Saturday, 23 October 2021

Spanish police kill knife attacker shouting Islamic slogan

Special police forces prepare to raid the apartment building of a man who tried to attack a police station in Cornella near the northeastern Spanish city of Barcelona on August 20, 2018. A man armed with a knife was killed when he attacked a police station near Barcelona, police said. (LLUIS GENE / AFP (AFP/Lluis Gene)

MADRID: Spanish officers on Monday shot dead an Algerian man who tried to attack them with a knife at a police station while shouting “Allahu akbar”, police said.

The man entered a police station in Cornella, near Barcelona, just before 6 am (0400 GMT) “to attack the officers” and was “shot down”, Catalonia regional police said on Twitter

“An investigation has been launched following the events that occurred this morning at our police station in Cornella in order to clarify the reasons for the attack,” the statement said.

Anti-terrorism police sources said the man, a 29-year-old Algerian who lives in the area, had shouted “Allahu akbar” (God is greatest) as he entered the station.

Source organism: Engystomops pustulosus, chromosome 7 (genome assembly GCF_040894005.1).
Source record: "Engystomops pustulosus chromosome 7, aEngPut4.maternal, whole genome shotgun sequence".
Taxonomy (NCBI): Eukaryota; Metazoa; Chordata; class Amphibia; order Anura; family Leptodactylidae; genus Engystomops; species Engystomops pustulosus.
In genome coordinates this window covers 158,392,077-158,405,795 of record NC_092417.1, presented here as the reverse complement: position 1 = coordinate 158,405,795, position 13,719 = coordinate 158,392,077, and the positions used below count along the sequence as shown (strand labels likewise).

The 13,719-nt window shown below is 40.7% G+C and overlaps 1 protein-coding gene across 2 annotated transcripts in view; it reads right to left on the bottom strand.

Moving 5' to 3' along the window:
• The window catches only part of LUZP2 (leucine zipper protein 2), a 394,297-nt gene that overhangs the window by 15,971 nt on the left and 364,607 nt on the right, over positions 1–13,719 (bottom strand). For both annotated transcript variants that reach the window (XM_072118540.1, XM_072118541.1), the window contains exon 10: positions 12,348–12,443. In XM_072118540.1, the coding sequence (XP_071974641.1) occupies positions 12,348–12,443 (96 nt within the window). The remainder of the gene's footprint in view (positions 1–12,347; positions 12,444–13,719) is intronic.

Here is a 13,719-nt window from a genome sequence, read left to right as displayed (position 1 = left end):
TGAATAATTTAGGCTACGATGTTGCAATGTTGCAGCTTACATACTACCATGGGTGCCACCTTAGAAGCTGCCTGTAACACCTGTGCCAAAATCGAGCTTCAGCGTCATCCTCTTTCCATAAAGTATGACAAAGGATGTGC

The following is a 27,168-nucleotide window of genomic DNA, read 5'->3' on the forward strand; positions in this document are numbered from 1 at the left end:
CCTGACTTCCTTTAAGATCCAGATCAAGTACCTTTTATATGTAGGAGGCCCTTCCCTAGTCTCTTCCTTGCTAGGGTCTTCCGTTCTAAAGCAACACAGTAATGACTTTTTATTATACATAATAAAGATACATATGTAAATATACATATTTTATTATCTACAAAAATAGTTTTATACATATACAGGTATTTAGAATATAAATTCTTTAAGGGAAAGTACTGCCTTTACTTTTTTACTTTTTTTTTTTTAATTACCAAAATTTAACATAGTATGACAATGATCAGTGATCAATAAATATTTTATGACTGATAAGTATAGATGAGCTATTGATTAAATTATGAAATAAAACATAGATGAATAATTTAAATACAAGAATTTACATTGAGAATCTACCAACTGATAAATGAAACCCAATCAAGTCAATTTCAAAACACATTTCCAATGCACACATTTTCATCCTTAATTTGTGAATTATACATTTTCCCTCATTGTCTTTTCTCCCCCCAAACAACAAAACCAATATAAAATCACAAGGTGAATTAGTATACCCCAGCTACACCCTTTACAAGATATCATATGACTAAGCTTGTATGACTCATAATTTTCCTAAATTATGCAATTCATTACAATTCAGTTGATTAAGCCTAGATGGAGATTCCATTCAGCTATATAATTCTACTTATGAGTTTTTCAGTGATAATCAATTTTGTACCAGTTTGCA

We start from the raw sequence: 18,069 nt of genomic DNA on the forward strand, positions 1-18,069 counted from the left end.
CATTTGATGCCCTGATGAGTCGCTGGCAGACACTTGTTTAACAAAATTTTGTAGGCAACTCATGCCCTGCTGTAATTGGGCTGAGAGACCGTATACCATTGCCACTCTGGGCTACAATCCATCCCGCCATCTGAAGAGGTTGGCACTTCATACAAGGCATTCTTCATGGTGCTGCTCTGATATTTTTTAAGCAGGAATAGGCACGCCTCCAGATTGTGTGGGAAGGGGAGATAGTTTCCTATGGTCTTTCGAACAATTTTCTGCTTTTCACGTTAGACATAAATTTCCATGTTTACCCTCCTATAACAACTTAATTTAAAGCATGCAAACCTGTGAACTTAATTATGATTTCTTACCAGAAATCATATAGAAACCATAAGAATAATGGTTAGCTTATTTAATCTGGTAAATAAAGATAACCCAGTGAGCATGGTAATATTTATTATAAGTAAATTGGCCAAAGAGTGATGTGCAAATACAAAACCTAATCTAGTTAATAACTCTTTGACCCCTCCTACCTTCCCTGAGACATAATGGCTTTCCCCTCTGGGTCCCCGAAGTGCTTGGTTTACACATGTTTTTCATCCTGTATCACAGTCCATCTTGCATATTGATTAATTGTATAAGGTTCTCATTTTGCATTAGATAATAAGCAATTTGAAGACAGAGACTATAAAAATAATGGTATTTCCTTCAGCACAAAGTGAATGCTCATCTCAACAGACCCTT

The central government’s representative in Catalonia, Teresa Cunillera, told public radio Monday that “it was very difficult to draw any conclusions” until police had finished their investigation.

The police station was cordoned off and funeral home employees removed the attacker’s body from the building, an AFP photographer at the scene said.

Officers searched the man’s home, which was located just a few hundred metres (yards) from the site of the attack.

The incident occurred days after the first anniversary of a deadly jihadist rampage in Catalonia.

Sixteen people were killed on August 17, 2017 when a van drove into crowds on Barcelona’s popular Las Ramblas boulevard and in a knife attack in the nearby resort of Cambrils.

The Islamic State group claimed responsibility for the attacks, Spain’s worst since the Madrid train bombings in 2004, in which 191 people died and more than 1,800 were injured.

Catalonia, which is home to a significant number of second-generation immigrants, has seen a long history of Islamic militant activity.

Spain’s first Muslim extremist – a member of the Algerian Armed Islamic Group (GIA) – was uncovered in Catalonia in 1995.

Mohammed Atta, the pilot who slammed a passenger plane into one of New York’s World Trade Center towers on Sept 11, 2001, spent time in Catalonia shortly before the attacks.

And in 2008, a plot targeting Barcelona’s underground trains was foiled when it was already in advanced stages.

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